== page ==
Moon And Cherry

Electric Button, Moon & Cherry
 •  ,  •   • Dir.

Reviewed by   |  Mar 10, 2015

Made as part of the Love Collection (a compilation of films centred around the theme of love) in 2004, Yuki Tanada’s ‘Moon And Cherry’ is an accomplished debut that looks at love, sex and relationships in a sweet, humorous and often oddly Japanese way. In fact, the film is probably more bittersweet than outright sweet but is nevertheless a touching look at some youngsters coming to terms with their experiences (or lack thereof) with love and sex.

Tadokoro (Nagaoka) is a naïve young man who, on his third time of trying, has got into university. In a bid to find a club to be a part of and thus meet people, he joins the university’s erotic writing club. Made up of a group of misfit guys and one girl, the club writes erotic short stories to compile into a book they will sell on campus. Said girl, Mayama (Eguchi), takes a shine to Tadokoro and no sooner has he said hello to her Mayama also takes Tadokoro’s virginity. Soon the new would be couple are on some kind of sexual odyessy: Mayama using their lovemaking as inspiration for her writing while Tadokoro quickly develops feelings beyond just the carnal for the budding novelist. Complications further arise when Tadokoro becomes somewhat of a “ladies man” and Mayama’s sexual experimenting on poor Tadokoro becomes stranger and stranger (not to mention comical). Is it just sex, or are these two actually made for one another?

Far from conventional but devoid of any pretension or melodramatics, ‘Moon And Cherry’ is an amusing and emotive look at young love. Shot on DV the cinematography is nevertheless excellent (despite the slight unfortunate grubby effect DV gives everything) as Yuki Tanada raises above her slight budget to craft a lovely (albeit in a slightly odd way!) little film. The themes of love and sex are handled with gentle care, as the message of while sex is important it’s not everything is maturely put across by an accomplished cast. The two leads, Nagaoka and Eguchi, are particularly effective as the love struck and writing obsessed youngsters. Eguchi makes Mayama a character we care for despite her often-harsh nature and without resorting to the old cliché of that she is actually damaged inside to excuse her actions. She is someone still learning and discovering much like the other characters despite her considerable experience. Likewise, Nagaoka is excellent as the innocent Tadokoro infusing the character with a strength and likeability despite his fragility. It’s refreshing to see two young adults in a modern Japanese world presented as real and likeable human beings.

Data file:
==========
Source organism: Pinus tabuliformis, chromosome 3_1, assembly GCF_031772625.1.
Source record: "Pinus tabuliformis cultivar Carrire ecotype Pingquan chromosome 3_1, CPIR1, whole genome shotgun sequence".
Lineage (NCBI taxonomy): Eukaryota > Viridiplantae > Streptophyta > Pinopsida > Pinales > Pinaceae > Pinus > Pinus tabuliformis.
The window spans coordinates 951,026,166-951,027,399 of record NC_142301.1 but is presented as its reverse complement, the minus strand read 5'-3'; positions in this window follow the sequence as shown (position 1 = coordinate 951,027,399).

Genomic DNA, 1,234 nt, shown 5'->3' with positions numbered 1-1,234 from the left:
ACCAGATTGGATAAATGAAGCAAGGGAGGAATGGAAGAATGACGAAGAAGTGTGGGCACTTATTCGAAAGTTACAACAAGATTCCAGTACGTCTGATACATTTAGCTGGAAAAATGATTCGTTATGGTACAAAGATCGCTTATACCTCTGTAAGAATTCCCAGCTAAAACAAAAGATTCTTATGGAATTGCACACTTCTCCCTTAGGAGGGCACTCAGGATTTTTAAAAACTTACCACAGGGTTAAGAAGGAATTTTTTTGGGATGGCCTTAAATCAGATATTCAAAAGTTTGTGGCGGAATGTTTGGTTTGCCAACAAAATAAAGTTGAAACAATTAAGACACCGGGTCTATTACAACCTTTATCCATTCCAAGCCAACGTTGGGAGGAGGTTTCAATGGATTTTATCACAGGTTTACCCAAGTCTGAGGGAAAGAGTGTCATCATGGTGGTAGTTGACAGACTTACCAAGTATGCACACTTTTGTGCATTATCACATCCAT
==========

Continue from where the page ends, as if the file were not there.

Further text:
Tanada balances the themes and tone of the film well handling certain sexual practices with subtle and often-comical care and never letting them descend into dark despair even when proceedings take a serious emotional turn in the final section of the film. It may not be to everyone’s taste but ‘Moon And Cherry’ is a little heard of gem, which features excellent performances and a mature view on some serious and saucy subject matter.

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Andrew Skeates

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